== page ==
The odds of a child in the United States being diagnosed with autism spectrum disorder have risen once again, new data from the Centers for Disease Control and Prevention suggests. According to their report out this week, about one in 44 children were expected to be diagnosed with autism by age 8 in 2018, a rate higher than previous estimates. The increase, many experts say, is likely tied to greater awareness of the condition among doctors and families, but the findings do reflect that some children living with autism may not be getting the support and recognition they need.
Autism spectrum disorder, or ASD, is a complex developmental condition. Symptoms tend to include difficulties in social communication, learning, and sensory perception, but these can range widely in their level of associated disability. The condition should not be considered synonymous with having an intellectual disability, advocates in the community note, though those with more severe autism may have both.
The CDC tracks the prevalence of ASD via their Autism and Developmental Disabilities Monitoring Network. They rely on studying the medical and special education records of 4– and 8-year-old children living in one of 11 regions scattered throughout the country, including parts of California, Missouri, New Jersey.
Their latest report, which covers 2018, found that 1 in 44 (2.3%) children in these communities were diagnosed with ASD by age 8, which is up from the 1 in 54 children previously reported in 2016. But this prevalence was different from region to region. In California, 1 in 26 children were diagnosed with ASD, compared to 1 in 60 children in Missouri. Eight-year-old boys were four times more likely to be diagnosed with ASD than girls. There were no major differences in overall prevalence between Black or white children at age 8, but Hispanic children were less likely to be diagnosed than either group.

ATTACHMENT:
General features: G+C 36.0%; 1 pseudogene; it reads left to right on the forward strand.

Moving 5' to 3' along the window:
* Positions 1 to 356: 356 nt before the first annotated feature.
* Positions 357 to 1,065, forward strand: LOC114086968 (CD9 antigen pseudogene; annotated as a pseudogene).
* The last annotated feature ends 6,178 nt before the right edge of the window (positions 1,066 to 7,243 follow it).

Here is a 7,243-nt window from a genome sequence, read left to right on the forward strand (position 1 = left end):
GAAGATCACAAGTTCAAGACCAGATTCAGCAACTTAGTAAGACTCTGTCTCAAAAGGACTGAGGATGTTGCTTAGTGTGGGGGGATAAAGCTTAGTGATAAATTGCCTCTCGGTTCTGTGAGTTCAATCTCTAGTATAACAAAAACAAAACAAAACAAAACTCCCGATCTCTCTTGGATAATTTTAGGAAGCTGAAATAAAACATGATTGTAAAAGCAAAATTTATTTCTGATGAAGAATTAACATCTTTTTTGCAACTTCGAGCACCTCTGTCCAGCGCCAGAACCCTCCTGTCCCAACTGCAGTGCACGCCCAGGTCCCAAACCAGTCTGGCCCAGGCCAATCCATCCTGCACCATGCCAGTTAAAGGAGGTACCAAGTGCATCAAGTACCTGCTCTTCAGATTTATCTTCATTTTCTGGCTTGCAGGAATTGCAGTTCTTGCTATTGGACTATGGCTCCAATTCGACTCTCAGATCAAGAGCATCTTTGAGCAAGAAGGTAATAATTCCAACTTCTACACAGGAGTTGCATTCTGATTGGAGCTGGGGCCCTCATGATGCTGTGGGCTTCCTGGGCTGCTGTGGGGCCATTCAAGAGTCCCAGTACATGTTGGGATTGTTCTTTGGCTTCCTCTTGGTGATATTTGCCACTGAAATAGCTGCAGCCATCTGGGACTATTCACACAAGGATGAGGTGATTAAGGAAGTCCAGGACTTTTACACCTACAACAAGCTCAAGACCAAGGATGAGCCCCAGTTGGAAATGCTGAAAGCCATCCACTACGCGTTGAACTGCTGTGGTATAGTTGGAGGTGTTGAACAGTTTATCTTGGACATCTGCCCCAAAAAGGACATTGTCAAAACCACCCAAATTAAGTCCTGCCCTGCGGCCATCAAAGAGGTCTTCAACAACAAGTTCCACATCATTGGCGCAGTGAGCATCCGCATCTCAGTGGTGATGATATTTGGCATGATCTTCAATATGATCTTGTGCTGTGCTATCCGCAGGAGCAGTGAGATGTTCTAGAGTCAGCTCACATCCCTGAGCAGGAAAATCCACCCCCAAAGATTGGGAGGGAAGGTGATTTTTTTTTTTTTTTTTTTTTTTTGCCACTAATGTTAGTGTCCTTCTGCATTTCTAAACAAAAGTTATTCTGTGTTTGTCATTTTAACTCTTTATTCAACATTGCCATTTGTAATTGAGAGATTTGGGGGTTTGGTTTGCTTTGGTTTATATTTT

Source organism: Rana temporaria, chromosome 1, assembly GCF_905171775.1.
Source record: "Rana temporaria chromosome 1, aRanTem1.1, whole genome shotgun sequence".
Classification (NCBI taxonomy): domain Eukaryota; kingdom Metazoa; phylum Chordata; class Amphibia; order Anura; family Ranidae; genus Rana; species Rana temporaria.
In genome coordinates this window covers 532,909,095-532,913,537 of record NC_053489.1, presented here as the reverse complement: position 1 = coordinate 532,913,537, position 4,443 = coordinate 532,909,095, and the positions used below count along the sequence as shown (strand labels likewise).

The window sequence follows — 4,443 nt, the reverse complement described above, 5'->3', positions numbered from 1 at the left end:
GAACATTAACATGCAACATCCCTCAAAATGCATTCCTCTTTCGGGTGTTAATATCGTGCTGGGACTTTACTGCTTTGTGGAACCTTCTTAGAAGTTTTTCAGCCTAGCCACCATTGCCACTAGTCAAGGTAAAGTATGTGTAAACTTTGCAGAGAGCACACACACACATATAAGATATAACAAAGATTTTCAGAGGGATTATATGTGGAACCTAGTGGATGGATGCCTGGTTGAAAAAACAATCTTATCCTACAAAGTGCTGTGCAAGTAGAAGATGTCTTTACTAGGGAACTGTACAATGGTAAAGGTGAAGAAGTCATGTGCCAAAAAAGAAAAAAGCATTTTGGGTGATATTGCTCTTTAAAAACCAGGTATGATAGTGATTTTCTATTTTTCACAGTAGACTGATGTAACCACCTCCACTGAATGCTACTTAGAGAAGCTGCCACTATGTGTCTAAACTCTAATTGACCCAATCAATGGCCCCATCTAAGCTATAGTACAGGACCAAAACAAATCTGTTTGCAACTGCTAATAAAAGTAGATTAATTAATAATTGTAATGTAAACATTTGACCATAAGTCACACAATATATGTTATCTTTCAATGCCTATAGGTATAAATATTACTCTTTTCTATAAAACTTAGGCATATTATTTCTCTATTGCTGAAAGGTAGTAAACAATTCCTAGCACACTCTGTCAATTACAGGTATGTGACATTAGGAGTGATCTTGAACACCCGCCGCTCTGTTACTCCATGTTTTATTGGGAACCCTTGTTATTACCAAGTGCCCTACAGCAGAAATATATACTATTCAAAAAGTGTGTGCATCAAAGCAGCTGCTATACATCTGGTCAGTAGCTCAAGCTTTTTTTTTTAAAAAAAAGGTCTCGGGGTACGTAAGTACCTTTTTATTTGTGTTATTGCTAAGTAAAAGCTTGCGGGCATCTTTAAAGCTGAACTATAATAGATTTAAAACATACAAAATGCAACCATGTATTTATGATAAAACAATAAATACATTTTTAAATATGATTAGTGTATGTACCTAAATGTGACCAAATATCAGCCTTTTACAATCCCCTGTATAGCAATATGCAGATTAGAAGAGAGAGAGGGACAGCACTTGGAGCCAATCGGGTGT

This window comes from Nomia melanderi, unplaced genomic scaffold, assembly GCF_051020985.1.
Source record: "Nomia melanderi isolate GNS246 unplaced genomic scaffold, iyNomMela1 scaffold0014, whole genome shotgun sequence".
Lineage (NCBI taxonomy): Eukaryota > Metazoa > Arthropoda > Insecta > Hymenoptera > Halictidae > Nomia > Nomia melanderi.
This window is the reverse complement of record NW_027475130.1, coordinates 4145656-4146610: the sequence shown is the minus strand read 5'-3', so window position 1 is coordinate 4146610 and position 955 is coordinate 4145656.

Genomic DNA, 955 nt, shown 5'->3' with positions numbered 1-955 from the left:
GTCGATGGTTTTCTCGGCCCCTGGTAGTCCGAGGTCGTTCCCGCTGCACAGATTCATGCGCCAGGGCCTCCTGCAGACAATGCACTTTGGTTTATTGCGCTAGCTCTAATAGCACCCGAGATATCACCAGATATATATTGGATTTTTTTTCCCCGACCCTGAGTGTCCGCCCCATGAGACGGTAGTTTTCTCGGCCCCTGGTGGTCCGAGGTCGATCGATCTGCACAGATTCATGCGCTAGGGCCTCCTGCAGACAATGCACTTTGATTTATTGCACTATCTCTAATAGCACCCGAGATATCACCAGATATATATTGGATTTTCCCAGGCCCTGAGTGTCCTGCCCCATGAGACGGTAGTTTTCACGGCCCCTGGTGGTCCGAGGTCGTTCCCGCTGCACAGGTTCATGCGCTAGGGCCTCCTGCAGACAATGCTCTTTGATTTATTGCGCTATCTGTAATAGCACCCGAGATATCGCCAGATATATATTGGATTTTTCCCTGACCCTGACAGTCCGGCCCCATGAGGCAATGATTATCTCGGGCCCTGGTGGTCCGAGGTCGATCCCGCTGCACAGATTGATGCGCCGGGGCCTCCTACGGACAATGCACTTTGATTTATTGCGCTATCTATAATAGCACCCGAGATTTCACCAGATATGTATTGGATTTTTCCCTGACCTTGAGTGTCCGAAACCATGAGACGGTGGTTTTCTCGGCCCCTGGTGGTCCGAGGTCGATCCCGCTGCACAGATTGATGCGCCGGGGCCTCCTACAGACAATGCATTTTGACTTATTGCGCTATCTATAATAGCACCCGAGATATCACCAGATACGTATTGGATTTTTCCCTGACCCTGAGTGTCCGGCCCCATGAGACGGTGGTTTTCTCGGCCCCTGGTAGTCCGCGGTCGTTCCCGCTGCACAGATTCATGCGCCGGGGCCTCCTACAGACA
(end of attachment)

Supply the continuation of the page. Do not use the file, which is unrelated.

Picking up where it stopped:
The exact causes of ASD are still being studied, but genetics are thought to play a key role. Other environmental factors may include parental age, air pollution exposure, and premature birth. And it’s possible that some mix of these factors increasing over time may be partly accounting for the rise in reported ASD cases seen in the U.S. and elsewhere since the 1990s. But changes in how we diagnose and look for cases of ASD are probably the major reason behind the increase.
In the early 1990s, for instance, the diagnostic criteria for autism was expanded by the American Psychiatric Association to cover a wider range of presentations. This criteria was further revised in 2013, with the release of the DSM V. Since the 2000s, the American Academy of Pediatrics also began recommending that doctors screen all children for ASD as early as 18 months age, which may have led to a greater recognition of cases (and it’s possible screening can be useful even earlier). Lastly, different organizations use different methods of estimating the prevalence of ASD in the population, which can produce higher estimates than others.
There do seem to be some positive developments for children with ASD, the CDC notes. For instance, the number of children being diagnosed with ASD by age 4 is rising. That’s important because early detection tends to lead to better support for these children, including dedicated special education and skill-building programs. But the gap in prevalence between some states also indicates that some families aren’t getting enough opportunities for screening.
“There continue to be many children with ASD who need services and support, both now and as they grow into adolescence and adulthood. Efforts to ensure that all children with ASD are evaluated and diagnosed as early as possible can help them be connected to the services they need,” the CDC authors wrote.